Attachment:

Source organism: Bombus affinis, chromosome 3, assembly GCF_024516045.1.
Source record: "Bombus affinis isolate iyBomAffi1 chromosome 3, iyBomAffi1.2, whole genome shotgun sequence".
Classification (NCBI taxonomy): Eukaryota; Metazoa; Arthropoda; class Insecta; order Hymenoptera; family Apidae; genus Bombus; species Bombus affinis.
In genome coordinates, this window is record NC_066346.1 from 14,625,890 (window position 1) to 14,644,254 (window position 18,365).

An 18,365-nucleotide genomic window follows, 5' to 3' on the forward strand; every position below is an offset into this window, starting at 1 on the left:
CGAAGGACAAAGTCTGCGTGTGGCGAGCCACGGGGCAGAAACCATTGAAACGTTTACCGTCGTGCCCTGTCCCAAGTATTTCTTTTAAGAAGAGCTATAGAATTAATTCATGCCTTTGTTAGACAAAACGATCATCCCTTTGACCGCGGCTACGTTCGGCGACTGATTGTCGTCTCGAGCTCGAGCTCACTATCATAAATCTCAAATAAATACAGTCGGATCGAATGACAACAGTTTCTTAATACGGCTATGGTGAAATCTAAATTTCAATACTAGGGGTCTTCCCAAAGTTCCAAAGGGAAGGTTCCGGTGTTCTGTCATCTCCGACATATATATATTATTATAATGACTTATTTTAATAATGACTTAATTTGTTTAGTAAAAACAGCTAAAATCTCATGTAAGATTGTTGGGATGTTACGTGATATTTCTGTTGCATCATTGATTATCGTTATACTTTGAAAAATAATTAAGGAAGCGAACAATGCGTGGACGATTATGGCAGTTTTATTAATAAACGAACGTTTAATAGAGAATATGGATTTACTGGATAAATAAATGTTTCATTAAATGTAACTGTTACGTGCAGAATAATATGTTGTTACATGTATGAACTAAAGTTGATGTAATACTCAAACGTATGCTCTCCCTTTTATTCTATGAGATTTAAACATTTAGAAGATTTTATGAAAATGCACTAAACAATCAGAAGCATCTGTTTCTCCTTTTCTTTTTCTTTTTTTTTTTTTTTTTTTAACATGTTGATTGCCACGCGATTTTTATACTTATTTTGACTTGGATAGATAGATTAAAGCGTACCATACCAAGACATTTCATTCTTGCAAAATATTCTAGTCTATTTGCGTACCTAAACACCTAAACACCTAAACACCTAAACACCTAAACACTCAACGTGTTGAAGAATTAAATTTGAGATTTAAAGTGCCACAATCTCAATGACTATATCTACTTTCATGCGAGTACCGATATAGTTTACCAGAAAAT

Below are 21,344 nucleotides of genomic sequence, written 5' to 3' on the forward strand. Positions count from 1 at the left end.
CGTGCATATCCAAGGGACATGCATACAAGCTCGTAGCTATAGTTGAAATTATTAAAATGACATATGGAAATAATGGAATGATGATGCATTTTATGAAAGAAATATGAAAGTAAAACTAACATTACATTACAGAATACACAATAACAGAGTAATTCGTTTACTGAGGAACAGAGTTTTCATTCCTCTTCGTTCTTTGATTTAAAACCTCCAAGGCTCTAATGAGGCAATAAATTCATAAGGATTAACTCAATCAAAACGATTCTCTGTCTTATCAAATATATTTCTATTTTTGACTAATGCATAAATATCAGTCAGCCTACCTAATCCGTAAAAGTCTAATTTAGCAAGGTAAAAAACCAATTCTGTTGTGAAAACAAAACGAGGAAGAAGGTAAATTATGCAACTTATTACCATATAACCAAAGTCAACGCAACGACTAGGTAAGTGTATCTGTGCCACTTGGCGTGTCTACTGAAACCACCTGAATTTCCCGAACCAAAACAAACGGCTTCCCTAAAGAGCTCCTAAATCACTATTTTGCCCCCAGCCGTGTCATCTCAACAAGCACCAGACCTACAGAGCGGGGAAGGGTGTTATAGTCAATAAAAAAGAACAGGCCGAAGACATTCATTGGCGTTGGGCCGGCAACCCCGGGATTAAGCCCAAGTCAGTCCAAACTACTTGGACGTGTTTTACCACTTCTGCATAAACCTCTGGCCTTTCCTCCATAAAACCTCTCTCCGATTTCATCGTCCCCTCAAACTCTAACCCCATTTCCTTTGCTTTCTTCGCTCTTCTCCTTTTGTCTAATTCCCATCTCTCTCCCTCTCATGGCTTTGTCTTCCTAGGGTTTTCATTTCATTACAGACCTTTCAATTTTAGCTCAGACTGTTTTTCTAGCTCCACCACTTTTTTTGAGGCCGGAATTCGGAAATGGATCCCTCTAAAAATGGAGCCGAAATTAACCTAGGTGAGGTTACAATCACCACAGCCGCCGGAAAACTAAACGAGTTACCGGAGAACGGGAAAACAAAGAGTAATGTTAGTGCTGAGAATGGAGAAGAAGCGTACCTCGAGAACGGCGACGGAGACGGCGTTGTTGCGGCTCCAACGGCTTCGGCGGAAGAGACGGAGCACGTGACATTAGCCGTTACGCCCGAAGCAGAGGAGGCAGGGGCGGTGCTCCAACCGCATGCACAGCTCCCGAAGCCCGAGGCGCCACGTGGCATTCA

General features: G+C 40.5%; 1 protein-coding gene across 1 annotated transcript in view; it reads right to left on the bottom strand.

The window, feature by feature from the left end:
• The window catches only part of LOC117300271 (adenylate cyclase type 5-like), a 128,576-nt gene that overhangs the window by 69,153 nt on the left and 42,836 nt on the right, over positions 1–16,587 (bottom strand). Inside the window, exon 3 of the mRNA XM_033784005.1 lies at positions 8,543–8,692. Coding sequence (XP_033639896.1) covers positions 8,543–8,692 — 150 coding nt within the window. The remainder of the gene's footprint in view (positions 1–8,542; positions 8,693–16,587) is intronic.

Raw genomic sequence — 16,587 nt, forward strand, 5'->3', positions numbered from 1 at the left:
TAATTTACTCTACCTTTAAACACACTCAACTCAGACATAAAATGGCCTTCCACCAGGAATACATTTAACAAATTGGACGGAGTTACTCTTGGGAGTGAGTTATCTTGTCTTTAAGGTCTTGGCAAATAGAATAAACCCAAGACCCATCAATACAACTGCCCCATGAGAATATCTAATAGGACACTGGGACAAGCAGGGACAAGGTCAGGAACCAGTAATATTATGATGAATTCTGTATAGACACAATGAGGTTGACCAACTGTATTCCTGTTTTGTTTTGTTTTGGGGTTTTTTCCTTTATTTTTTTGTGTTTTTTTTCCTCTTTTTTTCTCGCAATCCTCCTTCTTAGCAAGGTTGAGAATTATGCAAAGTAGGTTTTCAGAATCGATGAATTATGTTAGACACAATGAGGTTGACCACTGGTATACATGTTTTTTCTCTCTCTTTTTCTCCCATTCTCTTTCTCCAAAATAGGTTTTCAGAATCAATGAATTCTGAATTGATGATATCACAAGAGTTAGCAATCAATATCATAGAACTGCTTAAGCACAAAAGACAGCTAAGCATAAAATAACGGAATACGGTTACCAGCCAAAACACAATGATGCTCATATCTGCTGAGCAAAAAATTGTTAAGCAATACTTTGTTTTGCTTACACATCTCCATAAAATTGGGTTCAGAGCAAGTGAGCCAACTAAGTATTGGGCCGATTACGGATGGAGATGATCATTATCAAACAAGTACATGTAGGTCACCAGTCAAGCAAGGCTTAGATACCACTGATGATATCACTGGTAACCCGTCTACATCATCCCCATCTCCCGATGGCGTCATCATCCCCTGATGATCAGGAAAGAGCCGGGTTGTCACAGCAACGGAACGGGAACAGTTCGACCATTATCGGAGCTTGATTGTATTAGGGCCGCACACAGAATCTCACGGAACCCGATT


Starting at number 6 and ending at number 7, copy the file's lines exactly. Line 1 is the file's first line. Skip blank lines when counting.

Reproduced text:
CGAAGGACAAAGTCTGCGTGTGGCGAGCCACGGGGCAGAAACCATTGAAACGTTTACCGTCGTGCCCTGTCCCAAGTATTTCTTTTAAGAAGAGCTATAGAATTAATTCATGCCTTTGTTAGACAAAACGATCATCCCTTTGACCGCGGCTACGTTCGGCGACTGATTGTCGTCTCGAGCTCGAGCTCACTATCATAAATCTCAAATAAATACAGTCGGATCGAATGACAACAGTTTCTTAATACGGCTATGGTGAAATCTAAATTTCAATACTAGGGGTCTTCCCAAAGTTCCAAAGGGAAGGTTCCGGTGTTCTGTCATCTCCGACATATATATATTATTATAATGACTTATTTTAATAATGACTTAATTTGTTTAGTAAAAACAGCTAAAATCTCATGTAAGATTGTTGGGATGTTACGTGATATTTCTGTTGCATCATTGATTATCGTTATACTTTGAAAAATAATTAAGGAAGCGAACAATGCGTGGACGATTATGGCAGTTTTATTAATAAACGAACGTTTAATAGAGAATATGGATTTACTGGATAAATAAATGTTTCATTAAATGTAACTGTTACGTGCAGAATAATATGTTGTTACATGTATGAACTAAAGTTGATGTAATACTCAAACGTATGCTCTCCCTTTTATTCTATGAGATTTAAACATTTAGAAGATTTTATGAAAATGCACTAAACAATCAGAAGCATCTGTTTCTCCTTTTCTTTTTCTTTTTTTTTTTTTTTTTTTAACATGTTGATTGCCACGCGATTTTTATACTTATTTTGACTTGGATAGATAGATTAAAGCGTACCATACCAAGACATTTCATTCTTGCAAAATATTCTAGTCTATTTGCGTACCTAAACACCTAAACACCTAAACACCTAAACACCTAAACACTCAACGTGTTGAAGAATTAAATTTGAGATTTAAAGTGCCACAATCTCAATGACTATATCTACTTTCATGCGAGTACCGATATAGTTTACCAGAAAAT

Below are 21,344 nucleotides of genomic sequence, written 5' to 3' on the forward strand. Positions count from 1 at the left end.